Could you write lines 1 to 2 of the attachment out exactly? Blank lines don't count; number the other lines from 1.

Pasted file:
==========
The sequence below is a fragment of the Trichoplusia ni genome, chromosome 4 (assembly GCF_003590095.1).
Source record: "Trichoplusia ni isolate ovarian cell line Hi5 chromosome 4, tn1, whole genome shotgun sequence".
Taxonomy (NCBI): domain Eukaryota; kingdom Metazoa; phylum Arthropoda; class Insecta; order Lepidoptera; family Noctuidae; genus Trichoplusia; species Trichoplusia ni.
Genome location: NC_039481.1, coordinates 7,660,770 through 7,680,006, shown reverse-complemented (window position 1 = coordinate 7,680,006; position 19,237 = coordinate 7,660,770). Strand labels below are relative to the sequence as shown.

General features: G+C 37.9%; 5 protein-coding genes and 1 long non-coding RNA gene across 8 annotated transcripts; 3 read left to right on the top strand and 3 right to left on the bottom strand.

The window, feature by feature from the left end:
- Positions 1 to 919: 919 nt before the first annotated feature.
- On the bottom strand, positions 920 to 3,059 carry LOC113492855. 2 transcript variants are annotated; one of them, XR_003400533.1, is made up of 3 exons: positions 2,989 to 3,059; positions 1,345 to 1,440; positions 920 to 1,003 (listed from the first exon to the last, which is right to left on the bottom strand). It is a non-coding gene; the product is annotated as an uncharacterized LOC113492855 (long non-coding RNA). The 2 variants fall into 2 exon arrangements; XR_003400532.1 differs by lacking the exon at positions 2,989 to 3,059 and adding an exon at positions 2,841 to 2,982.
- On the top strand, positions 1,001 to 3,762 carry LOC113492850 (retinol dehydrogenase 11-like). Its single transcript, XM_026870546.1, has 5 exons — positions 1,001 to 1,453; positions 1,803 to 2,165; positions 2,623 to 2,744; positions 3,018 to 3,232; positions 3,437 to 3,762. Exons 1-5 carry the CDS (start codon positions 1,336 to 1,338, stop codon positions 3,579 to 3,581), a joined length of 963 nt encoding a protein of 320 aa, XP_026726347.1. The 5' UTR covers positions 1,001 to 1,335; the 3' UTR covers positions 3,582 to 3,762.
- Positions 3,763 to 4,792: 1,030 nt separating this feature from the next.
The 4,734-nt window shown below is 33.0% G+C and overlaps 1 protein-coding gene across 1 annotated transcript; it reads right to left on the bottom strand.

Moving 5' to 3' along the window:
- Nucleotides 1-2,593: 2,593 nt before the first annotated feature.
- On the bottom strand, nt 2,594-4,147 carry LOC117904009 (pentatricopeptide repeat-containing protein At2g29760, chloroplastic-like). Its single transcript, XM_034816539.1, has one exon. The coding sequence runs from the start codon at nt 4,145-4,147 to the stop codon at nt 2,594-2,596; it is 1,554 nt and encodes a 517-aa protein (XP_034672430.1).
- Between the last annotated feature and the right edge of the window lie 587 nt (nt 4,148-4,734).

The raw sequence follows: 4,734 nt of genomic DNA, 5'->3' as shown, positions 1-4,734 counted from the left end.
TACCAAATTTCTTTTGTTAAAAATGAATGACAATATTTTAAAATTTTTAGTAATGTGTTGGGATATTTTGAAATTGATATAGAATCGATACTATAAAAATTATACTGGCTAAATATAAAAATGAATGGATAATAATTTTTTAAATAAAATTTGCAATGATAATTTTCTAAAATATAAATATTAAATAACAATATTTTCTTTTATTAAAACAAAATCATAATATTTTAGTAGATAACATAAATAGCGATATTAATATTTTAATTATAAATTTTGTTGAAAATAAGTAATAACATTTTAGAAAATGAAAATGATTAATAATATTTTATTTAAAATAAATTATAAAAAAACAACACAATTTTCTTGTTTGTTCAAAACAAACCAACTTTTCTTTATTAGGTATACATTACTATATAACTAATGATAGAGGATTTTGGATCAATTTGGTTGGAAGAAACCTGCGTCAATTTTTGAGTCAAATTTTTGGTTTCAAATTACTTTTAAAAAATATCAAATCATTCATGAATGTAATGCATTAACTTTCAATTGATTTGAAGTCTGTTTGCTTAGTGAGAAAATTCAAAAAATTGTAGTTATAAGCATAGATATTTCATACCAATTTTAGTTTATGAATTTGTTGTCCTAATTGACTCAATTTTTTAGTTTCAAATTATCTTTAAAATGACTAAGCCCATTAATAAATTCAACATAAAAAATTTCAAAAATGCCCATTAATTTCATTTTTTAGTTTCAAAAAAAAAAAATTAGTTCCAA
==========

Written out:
The sequence below is a fragment of the Trichoplusia ni genome, chromosome 4 (assembly GCF_003590095.1).
Source record: "Trichoplusia ni isolate ovarian cell line Hi5 chromosome 4, tn1, whole genome shotgun sequence".